Findings: The observed teaching was underpinned by essentialist and functionalist assumptions, exposed through a pragmatic approach to teaching. The teachers were aware of the dominance of (some of the) boys in the gym, but this dominance seemed to be regarded as something normal or natural, and something to be managed logistically rather than challenged. It seemed equally important for the PE teachers to manage the pupils in such a way that physical activity for the majority was promoted. In doing so, they leaned on traditional ideas about gender in relation to sport and physical activity, and avoided challenging gender stereotypes. These strategies, which we label benevolence towards girls and a tribute to masculinity, are successful insofar as the pupils adhere to the same traditional ideas and do not resist gender stereotypes that are called upon by the teachers.

    Conclusions: The strategies of benevolence towards girls and making a tribute to masculinity among boys is, as we see it, different ways of reproducing ideas about the sexes as naturally different and attracted to each other. Based on our studies, it seems as if it is the queer pupils, however not necessarily the non-heterosexual pupils, that are positioned ‘at the margins’ in the gym. Any real attempt to challenge gender stereotypes in PE would then also be an attempt to challenge heteronormativity in the gym

  • 7.
    Larsson, Håkan
    et al.
    Stockholm University, Faculty of Science, Department of Education in Arts and Professions.
    Redelius, Karin
    Gymnastik- och idrottshögskolan.
    Swedish physical education research questioned: Current situation and future directions2008In: Physical Education and Sport Pedagogy, ISSN 1740-8989, E-ISSN 1742-5786, Vol. 13, no 4, p. 381-398Article in journal (Refereed)
    Abstract [en]

    Background: Research on the school subject of physical education and health in Sweden has proliferated in the early part of the 21st century. Several large research programmes have been conducted that shed light on the history of physical education and health in this country and that provide a research-based description of the current situation in the subject, particularly with regard to teachers' and pupils' view of the subject and which activities dominate the lessons.

    Purpose: to review the main results of two of these research programmes, highlight some of the practical challenges facing people working with the development of physical education and health as identified by the research, and point to some of the research challenges arising from how the reviewed research was actually conducted.

    Findings: The reviewed research reveals an uncertainty about the subject’s educational purpose. Teachers maintain that the main purpose of physical activity is to 'have fun' and the majority of pupils report a positive attitude towards the subject. However, those favouring the subject, mostly boys, are also members of a sports club in their leisure time. Both teachers and pupils have difficulties in articulating what the pupils are supposed to learn in physical education and health. Some of the pupils report that they are supposed to learn the skills and rules of different kinds of sports. Observation studies also confirm that conventional sports activities, particularly ball games, tend to dominate the subject in terms of the use of language heavily loaded with competitive sport connotations.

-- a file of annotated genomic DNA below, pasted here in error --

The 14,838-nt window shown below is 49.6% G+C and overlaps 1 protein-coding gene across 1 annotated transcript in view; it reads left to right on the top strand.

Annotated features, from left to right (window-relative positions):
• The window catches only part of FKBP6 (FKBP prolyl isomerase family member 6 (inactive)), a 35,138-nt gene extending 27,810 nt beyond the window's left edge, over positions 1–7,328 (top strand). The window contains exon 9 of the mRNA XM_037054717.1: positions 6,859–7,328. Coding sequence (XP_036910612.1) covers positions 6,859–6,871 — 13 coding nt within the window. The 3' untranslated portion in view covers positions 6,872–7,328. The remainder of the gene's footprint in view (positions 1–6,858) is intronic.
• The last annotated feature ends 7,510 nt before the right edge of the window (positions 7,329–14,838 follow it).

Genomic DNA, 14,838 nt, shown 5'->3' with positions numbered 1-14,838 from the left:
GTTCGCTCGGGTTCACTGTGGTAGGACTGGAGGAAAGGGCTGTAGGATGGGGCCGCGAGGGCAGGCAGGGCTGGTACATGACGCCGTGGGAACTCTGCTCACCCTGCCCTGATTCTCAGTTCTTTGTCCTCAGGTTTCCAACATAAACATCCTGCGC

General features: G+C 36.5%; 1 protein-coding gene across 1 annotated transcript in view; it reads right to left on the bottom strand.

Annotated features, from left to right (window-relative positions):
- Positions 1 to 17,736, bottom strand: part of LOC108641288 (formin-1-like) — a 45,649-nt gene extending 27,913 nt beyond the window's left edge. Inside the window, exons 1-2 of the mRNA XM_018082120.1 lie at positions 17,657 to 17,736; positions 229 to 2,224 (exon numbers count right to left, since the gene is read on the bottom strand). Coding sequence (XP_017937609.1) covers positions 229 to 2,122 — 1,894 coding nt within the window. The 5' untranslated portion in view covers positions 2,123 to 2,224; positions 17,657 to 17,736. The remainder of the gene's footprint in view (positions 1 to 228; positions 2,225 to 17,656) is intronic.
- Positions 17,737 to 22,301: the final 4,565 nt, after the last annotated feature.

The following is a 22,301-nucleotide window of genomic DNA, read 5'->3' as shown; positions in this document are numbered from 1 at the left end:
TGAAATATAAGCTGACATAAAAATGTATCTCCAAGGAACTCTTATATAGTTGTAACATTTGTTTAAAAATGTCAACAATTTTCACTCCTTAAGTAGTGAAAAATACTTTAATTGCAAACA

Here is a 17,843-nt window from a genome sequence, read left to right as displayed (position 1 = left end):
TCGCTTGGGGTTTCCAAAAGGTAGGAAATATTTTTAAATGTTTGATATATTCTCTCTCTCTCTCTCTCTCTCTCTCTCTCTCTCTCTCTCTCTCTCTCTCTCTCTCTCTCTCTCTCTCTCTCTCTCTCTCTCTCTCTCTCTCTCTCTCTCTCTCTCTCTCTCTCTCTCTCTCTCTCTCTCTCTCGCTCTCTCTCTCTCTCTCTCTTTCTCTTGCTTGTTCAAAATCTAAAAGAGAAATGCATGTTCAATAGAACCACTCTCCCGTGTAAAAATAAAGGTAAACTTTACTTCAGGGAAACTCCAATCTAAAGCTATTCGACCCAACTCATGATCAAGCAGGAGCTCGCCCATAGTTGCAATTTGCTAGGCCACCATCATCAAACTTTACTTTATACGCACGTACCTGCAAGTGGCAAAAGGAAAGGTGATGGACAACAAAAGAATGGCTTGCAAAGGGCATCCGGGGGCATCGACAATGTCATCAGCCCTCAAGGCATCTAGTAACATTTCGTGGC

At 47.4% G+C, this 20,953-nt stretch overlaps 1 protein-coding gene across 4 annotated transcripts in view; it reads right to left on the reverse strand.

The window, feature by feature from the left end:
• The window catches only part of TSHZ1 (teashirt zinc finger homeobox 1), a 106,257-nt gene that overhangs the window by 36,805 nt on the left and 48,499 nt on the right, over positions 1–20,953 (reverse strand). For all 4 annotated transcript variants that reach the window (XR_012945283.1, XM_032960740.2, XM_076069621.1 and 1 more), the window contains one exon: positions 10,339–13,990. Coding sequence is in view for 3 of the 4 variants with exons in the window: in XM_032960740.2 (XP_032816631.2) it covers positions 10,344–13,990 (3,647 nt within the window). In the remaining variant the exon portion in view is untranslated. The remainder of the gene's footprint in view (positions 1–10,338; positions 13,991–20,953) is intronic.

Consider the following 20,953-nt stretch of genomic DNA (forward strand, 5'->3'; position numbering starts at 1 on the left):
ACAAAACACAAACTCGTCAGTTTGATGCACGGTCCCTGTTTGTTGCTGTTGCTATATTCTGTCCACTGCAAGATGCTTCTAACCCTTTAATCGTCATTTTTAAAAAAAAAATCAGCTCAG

Conclusions: The results of the research programmes highlight a number of practical challenges with regard to a physical education and health that according to the national syllabus is supposed to emphasise teaching and learning (for) health: what, more exactly, are pupils supposed to learn and what does a teaching that facilitates such learning look like, what does a teaching that is equitable for all pupils look like and what is the relation between physical education, sport and health? The results of the research also highlight a number of research challenges. Much of the research was carried out without an elaborated theoretical framework that emphasised the teaching processes and the relation between teaching and learning. In addition, most of the research was undertaken from a point of view considered alien to most physical education teachers. There seems to be a need for studies that aim to reduce the gap between theory/researchers and practice/practitioners. Finally, there seems to be a need for researchers to change focus from studying activities to studying learning outcomes.

  • 8.
    Larsson, Håkan
    et al.
    Stockholm University, Faculty of Science, Department of Education in Arts and Professions. Idrott, fritid och lärande.
    Redelius, Karin
    Gymnastik- och idrottshögskolan.
    Fagrell, Birgitta
    Gymnastik- och idrottshögskolan.
    "Jag känner inte för att bli en ... kille": Om heteronormativitet i ämnet idrott och hälsa2007In: Utbildning & Demokrati, ISSN 1102-6472, no 2, p. 113-138Article in journal (Refereed)
    Abstract [sv]

    This article concerns gender, sexuality and heteronormativity in physical education (PE). The aim is to elucidate girls’ and boys’ conditions in relation to the heteronormative culture of the subject. 24 pupils in grade 8 and 9 were interviewed about their view on PE and on girls and boys in the subject. A discourse analysis of the interviews was conducted, aiming at pinpointing the discursive rules as to how girls and boys can act ‘normal’ in PE teaching. The analysis show how different kinds of activities, notably dance and ball games, subjectify girls and boys in different ways. In order to act ‘normal’, girls and boys seem to have to conform to a heterosexual matrix. This means that boys might be viewed as queer should they be skilled dancers, and conversely that girls might be viewed as queer should they be skilled ball players. Every attempt to challenge the gender order in PE, must also be an attempt to challenge the heteronormative culture of the subject.